Website Links‎ > ‎

STEM skills for many jobs

[Hold CTRL as you click the link and the webpage will open in a new window that can be accessed from a tab at top of your browser screen; otherwise you will be moved away from this current web page.]


some key points from this article:

there's a key distinction here: it might not be that there's a shortage of stem workers. it might be there's a shortage of stem skills, even in non-stem jobs.

......................................................................

Sigelman also notes that Burning Glass recently found the number of job openings for "analysts" of any kind had surpassed registered nurses. That RNs have been overtaken by this more business-focused occupation could be seen as a sign that the need for more advanced math skills is spreading into all sorts of occupations.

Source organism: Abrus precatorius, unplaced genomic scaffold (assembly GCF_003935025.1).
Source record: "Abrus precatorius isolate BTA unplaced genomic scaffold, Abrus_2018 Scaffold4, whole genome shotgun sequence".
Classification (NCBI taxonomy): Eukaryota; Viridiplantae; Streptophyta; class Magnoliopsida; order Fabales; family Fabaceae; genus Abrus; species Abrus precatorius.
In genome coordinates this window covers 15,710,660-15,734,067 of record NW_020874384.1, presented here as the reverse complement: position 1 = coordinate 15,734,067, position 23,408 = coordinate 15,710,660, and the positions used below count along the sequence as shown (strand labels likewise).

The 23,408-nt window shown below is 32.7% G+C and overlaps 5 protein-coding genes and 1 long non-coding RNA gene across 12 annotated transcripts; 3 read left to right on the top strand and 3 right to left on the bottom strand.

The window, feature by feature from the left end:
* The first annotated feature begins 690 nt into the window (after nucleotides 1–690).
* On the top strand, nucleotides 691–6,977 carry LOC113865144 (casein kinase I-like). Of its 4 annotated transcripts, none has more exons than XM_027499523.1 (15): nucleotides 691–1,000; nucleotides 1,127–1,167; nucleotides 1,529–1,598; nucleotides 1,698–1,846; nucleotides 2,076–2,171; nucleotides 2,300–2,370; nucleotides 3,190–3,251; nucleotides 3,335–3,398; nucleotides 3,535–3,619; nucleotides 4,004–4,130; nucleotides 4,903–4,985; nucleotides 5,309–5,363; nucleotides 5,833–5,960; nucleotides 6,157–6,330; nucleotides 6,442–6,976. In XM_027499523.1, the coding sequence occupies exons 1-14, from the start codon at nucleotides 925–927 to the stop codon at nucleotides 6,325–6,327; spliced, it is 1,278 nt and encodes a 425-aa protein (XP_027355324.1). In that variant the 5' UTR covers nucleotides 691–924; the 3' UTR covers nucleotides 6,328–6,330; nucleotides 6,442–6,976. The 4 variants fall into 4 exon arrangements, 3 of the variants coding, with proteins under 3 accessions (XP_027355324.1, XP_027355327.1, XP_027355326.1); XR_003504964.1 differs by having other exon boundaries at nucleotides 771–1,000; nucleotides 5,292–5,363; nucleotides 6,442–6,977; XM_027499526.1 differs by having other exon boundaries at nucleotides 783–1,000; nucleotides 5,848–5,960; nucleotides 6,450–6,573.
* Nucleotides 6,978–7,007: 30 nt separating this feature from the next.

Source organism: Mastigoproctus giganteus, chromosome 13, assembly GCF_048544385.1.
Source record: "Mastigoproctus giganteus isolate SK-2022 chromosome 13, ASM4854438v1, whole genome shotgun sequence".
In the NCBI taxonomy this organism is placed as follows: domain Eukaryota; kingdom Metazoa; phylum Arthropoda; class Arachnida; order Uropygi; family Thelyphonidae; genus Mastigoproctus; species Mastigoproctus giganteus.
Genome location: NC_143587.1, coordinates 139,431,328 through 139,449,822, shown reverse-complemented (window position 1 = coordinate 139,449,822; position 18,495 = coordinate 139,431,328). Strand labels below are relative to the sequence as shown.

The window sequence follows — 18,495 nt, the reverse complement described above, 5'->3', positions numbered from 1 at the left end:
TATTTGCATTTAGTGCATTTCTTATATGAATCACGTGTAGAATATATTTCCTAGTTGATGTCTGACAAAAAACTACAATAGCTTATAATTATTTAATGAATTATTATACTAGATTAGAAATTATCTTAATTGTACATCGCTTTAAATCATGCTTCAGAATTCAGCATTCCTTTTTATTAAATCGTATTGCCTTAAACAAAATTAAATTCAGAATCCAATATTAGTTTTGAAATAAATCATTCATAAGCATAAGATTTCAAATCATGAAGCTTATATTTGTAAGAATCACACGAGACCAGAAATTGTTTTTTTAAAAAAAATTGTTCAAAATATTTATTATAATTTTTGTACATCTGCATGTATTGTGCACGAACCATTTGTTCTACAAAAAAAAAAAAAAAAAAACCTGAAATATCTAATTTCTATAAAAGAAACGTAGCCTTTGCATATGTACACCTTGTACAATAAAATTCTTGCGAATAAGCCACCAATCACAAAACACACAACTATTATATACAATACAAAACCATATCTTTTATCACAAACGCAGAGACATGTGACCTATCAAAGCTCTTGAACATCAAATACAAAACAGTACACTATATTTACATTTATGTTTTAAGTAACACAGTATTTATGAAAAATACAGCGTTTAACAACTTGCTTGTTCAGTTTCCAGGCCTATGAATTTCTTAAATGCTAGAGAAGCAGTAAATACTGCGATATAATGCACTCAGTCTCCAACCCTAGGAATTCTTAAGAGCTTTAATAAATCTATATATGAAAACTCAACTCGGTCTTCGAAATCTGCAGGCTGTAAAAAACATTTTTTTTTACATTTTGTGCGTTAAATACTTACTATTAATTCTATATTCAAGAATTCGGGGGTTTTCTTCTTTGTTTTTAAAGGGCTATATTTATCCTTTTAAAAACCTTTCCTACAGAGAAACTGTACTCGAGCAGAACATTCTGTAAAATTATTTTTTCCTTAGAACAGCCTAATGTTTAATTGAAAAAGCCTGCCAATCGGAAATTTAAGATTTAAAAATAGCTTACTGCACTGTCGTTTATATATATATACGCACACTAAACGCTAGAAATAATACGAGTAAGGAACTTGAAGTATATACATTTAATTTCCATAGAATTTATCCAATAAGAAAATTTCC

"I think what we're seeing is a widening of the scope of jobs that require a quantitative background," says Sigelman. "While at the same time actually the demand for jobs that are kind of oriented around the pure sciences may — I don't want to say it's dropping, but it's a smaller share of STEM jobs than it used to be."

In other words, producing lots more college science graduates isn't necessarily going to solve the nation's STEM problems. The solution will have to be much more focused on exactly which skills — not which degrees — employers need

..............................................................

The other, more superficial issue in the STEM shortage debate is that changing technology means STEM skills in demand will constantly be changing. Brookings also picked apart how much different skills are worth. At the top are computer and math skills, which are worth $76,600 on average. Then again, there are a total of nearly 1,300 skills in that category.